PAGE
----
More than 200 people stopped traffic in Tahunanui as they marched in a protest against the suburb being “ignored”.

The rally started at the Rawhiti Street intersection at 3.15pm yesterday and ended at the traffic lights near KFC, where the marchers voiced their concerns, mainly directed at the New Zealand Transport Agency and the Nelson City Council.

A resounding speech by Tahunanui resident Lee Corlett had the crowd, young and old, roaring with support.

“Let the city council know that we are not going to be quiet any more,” he said.

Tahunanui business association chairman Mike Thomas said “the community needs to be shown some respect instead of being continually ignored.”

He said the march was only the start of community action, with a series of public forums scheduled in Tahunanui, starting on Monday at Tahunanui School.

Councillor Paul Matheson told the rally that the large turnout proved that residents and business owners were fed up.

“I have lived here for 30 years and for the first time I have seen my community stand up and come together,” he said.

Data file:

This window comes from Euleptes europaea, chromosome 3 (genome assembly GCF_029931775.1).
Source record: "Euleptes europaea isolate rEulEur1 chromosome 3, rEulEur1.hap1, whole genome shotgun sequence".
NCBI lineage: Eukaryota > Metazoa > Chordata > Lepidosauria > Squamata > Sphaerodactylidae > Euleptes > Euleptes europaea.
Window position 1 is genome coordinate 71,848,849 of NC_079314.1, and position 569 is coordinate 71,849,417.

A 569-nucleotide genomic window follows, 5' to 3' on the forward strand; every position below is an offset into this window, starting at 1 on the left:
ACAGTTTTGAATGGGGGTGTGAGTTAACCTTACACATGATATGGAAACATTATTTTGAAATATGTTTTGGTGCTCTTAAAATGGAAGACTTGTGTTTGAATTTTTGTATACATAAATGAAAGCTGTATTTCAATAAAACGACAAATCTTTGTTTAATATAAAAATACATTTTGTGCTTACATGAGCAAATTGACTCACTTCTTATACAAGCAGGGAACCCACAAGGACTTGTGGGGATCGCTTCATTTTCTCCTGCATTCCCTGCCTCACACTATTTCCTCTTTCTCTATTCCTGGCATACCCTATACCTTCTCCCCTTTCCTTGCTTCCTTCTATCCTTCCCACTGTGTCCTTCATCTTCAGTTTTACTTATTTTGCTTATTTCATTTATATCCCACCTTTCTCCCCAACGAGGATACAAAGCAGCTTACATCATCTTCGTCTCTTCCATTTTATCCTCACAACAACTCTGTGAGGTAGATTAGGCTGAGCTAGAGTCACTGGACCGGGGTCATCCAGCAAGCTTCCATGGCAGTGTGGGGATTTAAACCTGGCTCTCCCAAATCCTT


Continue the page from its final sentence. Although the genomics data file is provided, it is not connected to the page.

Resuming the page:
“Speak up and support your community,” said Nelson city councillor Rachel Reese. “Tahuna needs its heart back.”

In a statement released before the protest, Mr Thomas said the march was to highlight the “long-running lack of care for the Tahunanui Village by the NZ Transport Agency and Nelson City Council”.

He said the community was frustrated about safety and access to services and businesses at the SH6 Tahunanui intersection.

Tahunanui business owners and residents wanted NZTA to remove the clearways and reinstate parking south of the traffic lights, he said.

The Government roading authority recently pulled a report on improvements to State Highway 6, at the Tahunanui intersection. It agreed to review it after the study on the Rocks Rd walkway-cycleway, due to start soon.

NZTA had already met businesses to discuss issues around the safety of the intersection at the Tahunanui lights. In a report to the council, the agency said that one option for improving the intersection was to extend the clearway, but that needed support and consultation.

Ange Bryant, of the Tahunanui Community Centre, has said her primary concern was what would happen to the medical centre, pharmacy and blood centre, especially because it was essential that elderly residents and people with young children had easy access to the facilities.

Resident Rob Stevenson said the protest was not just about roads, “it’s far more than that”.

“But this clearway issue is the last bloody straw.”

He said local government elections, held later this year, would be decided on issues like this which were important to communities.

“Tahuna and Stoke are where elections are won and lost,” he said.

– © Fairfax NZ News


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